By Jerry Alatalo
“When the people is master of the vote it becomes master of the government.”
– ARISTOTLE (384-322 B.C.) Greek philosopher
isk exposure… Every student of accounting comes to learn about risk exposures and ways to eliminate them. Risk exposures represent defects in accounting systems which, if left uncorrected, allow criminals in organizations to steal money, products from inventories, critical information and all forms of valuable assets. Therefore, eliminating risk exposures is one of the important tasks and challenges for persons designing accounting systems, whether for a mom-and-pop business, medium to large, complex corporations, or public entities such as schools, public safety agencies, Defense Departments, etc. of all sizes.
Every student of accounting familiar with the term risk exposure and its meaning will, when considering electronic voting machines, optical scanners and automated tabulators of vote counts, immediately recognize the risks of such system “tools” for stealing votes. Simply put, it is impossible to guarantee that voter preferences in elections where electronic means become used are accurately recorded, 100% verifiable, and/or reliable. It doesn’t matter when talking about glaring defects in America’s voting system whether one “voted” for Clinton, Johnson, Stein or Trump in the 2016 U.S. presidential election – this matter is important for people of every political ideology without exception; the point is that risk exposures exist in the current election system because there is no way of knowing if election theft occurred or not.
Those risk exposures can and must be eliminated. Accountants at the world’s largest corporations and public institutions have designed systems which handle massively complex and numerous transactions, involving billions of dollars, while successfully eliminating virtually all possible risk exposures. Certainly a much stronger election system, where the voting “transaction” process carries far fewer variables – consisting of much less complexity – should offer no serious obstacles to those tasked with designing a theft-proof satisfactory reform.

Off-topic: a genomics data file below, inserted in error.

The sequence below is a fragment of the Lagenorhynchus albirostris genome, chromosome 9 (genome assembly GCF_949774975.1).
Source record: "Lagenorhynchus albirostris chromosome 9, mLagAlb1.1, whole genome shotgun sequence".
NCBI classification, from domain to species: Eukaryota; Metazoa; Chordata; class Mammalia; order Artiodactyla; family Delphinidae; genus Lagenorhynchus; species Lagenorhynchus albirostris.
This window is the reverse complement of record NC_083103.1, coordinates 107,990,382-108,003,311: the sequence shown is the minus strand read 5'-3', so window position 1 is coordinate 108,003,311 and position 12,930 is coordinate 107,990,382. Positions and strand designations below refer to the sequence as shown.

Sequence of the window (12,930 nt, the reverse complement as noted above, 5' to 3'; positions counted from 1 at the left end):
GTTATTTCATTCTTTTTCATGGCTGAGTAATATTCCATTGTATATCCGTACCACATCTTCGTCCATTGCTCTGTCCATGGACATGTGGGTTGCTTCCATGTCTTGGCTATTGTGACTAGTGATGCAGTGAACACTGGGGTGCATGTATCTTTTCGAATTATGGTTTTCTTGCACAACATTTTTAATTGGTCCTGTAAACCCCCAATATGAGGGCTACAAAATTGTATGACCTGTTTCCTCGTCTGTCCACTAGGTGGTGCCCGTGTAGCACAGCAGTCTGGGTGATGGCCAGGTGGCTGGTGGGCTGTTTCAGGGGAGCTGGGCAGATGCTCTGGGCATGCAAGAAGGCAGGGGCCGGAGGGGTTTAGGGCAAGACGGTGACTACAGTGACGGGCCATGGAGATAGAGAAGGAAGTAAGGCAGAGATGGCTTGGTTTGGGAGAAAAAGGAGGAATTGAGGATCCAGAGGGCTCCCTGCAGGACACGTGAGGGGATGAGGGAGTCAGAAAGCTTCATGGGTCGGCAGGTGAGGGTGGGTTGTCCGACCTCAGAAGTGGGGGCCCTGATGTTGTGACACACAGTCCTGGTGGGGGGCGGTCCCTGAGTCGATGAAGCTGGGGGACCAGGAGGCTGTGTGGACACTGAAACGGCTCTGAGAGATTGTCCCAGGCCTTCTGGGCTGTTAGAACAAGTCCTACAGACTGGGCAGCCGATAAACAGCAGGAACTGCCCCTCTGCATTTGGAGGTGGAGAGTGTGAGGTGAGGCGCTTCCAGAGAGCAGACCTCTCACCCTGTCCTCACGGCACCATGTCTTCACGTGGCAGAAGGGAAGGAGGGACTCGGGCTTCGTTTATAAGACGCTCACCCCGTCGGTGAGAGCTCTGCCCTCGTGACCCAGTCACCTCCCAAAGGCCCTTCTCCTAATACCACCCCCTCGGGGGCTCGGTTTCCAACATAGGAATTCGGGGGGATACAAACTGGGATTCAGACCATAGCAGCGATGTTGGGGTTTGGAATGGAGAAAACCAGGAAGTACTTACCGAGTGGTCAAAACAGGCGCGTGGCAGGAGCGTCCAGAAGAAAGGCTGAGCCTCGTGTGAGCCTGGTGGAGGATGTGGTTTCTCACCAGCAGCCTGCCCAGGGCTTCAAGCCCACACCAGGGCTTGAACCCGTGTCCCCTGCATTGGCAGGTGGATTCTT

Hand-counted paper ballots, using the old-fashioned selection of preferred candidates using pen or pencil and simple filling in of the box, provides the best alternative moving forward for obvious reasons, including that close, contested races become easily decided through recount. Electronic voting makes recounts nearly, if not absolutely, impossible; because the program language built into electronic machines are “proprietary” – the intellectual property of the corporations and their owners which manufacture them – no government officials responsible for managing elections can check to make certain no theft occurred.
Public elections officials tasked with running a clean vote have no control over that portion of the voting process using technology which is privately owned and secret. Continuing to allow private companies and their owners – potentially vulnerable to bribes and other forms of voluntary or coercive corruption – to control the most critical aspects of the voting process only invites high levels of persistent suspicion, doubt, apathy and non-voting among the people at best – or high levels of election theft at worst.
Making voting easier by designating election day a national holiday, perhaps on a Sunday as opposed to workday Tuesday, is another reasonable and simple-to-establish reform worthy of serious consideration. Such a simple but profound change would result in an easier process for citizens and a far larger voter turnout.
Professor Mark Crispin Miller has written extensively on the U.S. election system and its very real risk exposures, including as author of books focused solely on this most important of all democratic processes. He offers simple, fundamental, yet powerful reforms which – once enacted – hold genuine promise for greatly improving the fairness, accuracy and trustworthiness of elections in the United States of America.
(Thank you to Mark Crispin Miller at YouTube)